TB incident a reminder: biosecurity is not optional!
Biosecurity, and its role in the swine industry, has always been a mandatory practice while some of its importance to the beef industry in recent years has diminished. With the tuberculosis (TB) incident recently documented in eastern South Dakota, cattlemen have good reason to re-evaluate biosecurity measures within their production programs.
Biosecurity involves the procedures identified to prevent the introduction of disease into a herd or the spread of them within the production system. Late winter/early spring is the time of year when new herd sires or bred heifers/cows are introduced to cow/calf operations. With winter farm shows and production sales already in progress, the following guidelines may offer cattlemen valuable advice when considering appropriate biosecurity measures for new purchases:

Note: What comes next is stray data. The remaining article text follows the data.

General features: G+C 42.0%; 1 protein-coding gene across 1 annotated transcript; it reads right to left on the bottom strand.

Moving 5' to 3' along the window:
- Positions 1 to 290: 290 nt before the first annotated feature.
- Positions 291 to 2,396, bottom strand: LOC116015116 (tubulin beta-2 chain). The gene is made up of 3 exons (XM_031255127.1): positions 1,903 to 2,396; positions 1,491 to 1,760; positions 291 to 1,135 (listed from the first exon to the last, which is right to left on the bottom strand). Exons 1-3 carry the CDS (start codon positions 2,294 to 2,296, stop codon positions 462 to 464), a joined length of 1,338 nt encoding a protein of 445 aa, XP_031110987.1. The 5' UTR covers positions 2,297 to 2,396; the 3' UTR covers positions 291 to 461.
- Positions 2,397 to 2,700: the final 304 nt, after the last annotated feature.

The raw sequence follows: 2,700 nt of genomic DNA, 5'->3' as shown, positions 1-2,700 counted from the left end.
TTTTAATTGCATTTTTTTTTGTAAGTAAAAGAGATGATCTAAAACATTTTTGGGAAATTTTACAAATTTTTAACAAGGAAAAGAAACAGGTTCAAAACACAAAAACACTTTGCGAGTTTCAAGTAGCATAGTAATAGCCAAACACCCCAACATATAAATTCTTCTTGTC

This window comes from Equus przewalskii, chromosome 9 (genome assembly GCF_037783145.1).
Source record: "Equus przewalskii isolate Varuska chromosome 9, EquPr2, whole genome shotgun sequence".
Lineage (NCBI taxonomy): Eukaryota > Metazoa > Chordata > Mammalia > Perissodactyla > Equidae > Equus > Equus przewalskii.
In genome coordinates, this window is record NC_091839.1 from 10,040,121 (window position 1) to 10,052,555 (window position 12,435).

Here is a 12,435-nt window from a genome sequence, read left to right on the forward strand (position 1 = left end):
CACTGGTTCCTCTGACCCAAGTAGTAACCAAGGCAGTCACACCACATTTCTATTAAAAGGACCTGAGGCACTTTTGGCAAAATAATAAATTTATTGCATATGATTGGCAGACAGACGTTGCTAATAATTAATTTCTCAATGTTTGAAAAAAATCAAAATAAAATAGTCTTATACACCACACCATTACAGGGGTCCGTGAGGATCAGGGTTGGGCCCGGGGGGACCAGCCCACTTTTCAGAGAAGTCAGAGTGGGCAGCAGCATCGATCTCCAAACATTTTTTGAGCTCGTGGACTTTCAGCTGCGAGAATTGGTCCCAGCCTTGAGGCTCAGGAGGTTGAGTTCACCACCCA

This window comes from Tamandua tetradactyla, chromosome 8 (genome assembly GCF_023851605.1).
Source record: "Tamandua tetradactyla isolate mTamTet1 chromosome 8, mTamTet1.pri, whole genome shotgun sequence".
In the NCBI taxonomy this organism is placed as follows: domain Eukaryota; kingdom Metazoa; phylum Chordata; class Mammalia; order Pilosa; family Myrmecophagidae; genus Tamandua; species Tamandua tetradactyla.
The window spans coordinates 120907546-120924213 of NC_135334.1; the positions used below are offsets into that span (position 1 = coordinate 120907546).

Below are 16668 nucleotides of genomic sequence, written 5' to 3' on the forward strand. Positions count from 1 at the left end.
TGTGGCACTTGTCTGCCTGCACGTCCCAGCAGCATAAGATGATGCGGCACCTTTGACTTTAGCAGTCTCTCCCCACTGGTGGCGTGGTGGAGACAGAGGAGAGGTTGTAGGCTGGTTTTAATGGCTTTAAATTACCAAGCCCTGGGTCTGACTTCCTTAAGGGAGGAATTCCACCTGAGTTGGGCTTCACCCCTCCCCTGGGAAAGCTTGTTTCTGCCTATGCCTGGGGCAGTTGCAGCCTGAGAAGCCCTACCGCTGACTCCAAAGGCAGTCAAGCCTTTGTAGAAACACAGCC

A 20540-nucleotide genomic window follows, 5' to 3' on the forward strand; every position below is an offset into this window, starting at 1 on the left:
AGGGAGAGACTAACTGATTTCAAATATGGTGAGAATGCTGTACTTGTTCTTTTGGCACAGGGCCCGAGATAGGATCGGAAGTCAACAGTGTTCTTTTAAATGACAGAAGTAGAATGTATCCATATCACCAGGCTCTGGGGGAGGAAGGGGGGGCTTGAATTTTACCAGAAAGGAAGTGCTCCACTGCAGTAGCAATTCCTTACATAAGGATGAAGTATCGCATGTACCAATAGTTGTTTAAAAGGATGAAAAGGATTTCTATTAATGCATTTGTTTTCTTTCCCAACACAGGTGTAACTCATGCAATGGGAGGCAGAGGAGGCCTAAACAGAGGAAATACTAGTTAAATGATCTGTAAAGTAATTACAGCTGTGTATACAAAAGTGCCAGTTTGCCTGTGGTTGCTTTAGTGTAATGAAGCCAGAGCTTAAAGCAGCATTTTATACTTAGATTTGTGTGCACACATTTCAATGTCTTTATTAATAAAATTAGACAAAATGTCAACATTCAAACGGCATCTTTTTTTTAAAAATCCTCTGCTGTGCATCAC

• Build or design your biosecurity plan with the help and guidance of your veterinarian. They should be “source-1” in all biosecurity discussions; • Mobility of our society makes visitors, neighbors and even family potential vectors of diseases. Do not apologize for asking visitors to your operation to wear plastic boot liners as they do so; • Leave your dog or cat home when you visit other cattle operations or go to the sale barn. They are potential transporters of disease organisms from other premises; • Become knowledgeable about the herd health history of the source herd of the intended purchase. Learn about their vaccination program and parasite management protocols; • Rodent control is a must! Where large volumes of hay, silage and grain-storage facilities are involved, a commercial bait program should be considered; • Isolating and quarantining purchased animals for a minimum of 30 days is a standard recommendation. “Offsite” locations have obvious benefits, if that is an option.
Complacency towards biosecurity within today’s hightech/high-investment cattle operations can result in disastrous consequences. Renewed awareness of biosecurity procedures by cow/calf operators is imperative in preventing disease introductions and spread within the herd. — Jim Krantz, South Dakota State University